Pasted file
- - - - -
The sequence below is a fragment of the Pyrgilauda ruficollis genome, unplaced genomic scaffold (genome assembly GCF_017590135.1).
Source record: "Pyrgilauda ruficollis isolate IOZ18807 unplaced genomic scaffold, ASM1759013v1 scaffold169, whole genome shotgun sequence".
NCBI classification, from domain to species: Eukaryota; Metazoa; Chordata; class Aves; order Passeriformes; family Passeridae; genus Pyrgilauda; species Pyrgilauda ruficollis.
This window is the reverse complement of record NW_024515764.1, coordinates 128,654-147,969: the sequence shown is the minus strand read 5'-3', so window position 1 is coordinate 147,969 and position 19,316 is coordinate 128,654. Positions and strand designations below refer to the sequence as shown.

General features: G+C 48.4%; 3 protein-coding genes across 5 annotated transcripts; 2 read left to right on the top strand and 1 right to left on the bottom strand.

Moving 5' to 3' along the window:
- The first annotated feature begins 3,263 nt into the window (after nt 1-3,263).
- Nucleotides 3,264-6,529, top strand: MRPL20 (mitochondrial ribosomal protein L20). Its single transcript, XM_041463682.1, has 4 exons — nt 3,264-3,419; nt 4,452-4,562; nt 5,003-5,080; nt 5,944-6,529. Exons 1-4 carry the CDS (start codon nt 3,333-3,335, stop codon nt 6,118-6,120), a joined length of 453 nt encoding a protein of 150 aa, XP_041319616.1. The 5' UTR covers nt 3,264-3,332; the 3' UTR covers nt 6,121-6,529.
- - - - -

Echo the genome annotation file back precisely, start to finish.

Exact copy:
The sequence below is a fragment of the Pyrgilauda ruficollis genome, unplaced genomic scaffold (genome assembly GCF_017590135.1).
Source record: "Pyrgilauda ruficollis isolate IOZ18807 unplaced genomic scaffold, ASM1759013v1 scaffold169, whole genome shotgun sequence".
NCBI classification, from domain to species: Eukaryota; Metazoa; Chordata; class Aves; order Passeriformes; family Passeridae; genus Pyrgilauda; species Pyrgilauda ruficollis.
This window is the reverse complement of record NW_024515764.1, coordinates 128,654-147,969: the sequence shown is the minus strand read 5'-3', so window position 1 is coordinate 147,969 and position 19,316 is coordinate 128,654. Positions and strand designations below refer to the sequence as shown.

General features: G+C 48.4%; 3 protein-coding genes across 5 annotated transcripts; 2 read left to right on the top strand and 1 right to left on the bottom strand.

Moving 5' to 3' along the window:
- The first annotated feature begins 3,263 nt into the window (after nt 1-3,263).
- Nucleotides 3,264-6,529, top strand: MRPL20 (mitochondrial ribosomal protein L20). Its single transcript, XM_041463682.1, has 4 exons — nt 3,264-3,419; nt 4,452-4,562; nt 5,003-5,080; nt 5,944-6,529. Exons 1-4 carry the CDS (start codon nt 3,333-3,335, stop codon nt 6,118-6,120), a joined length of 453 nt encoding a protein of 150 aa, XP_041319616.1. The 5' UTR covers nt 3,264-3,332; the 3' UTR covers nt 6,121-6,529.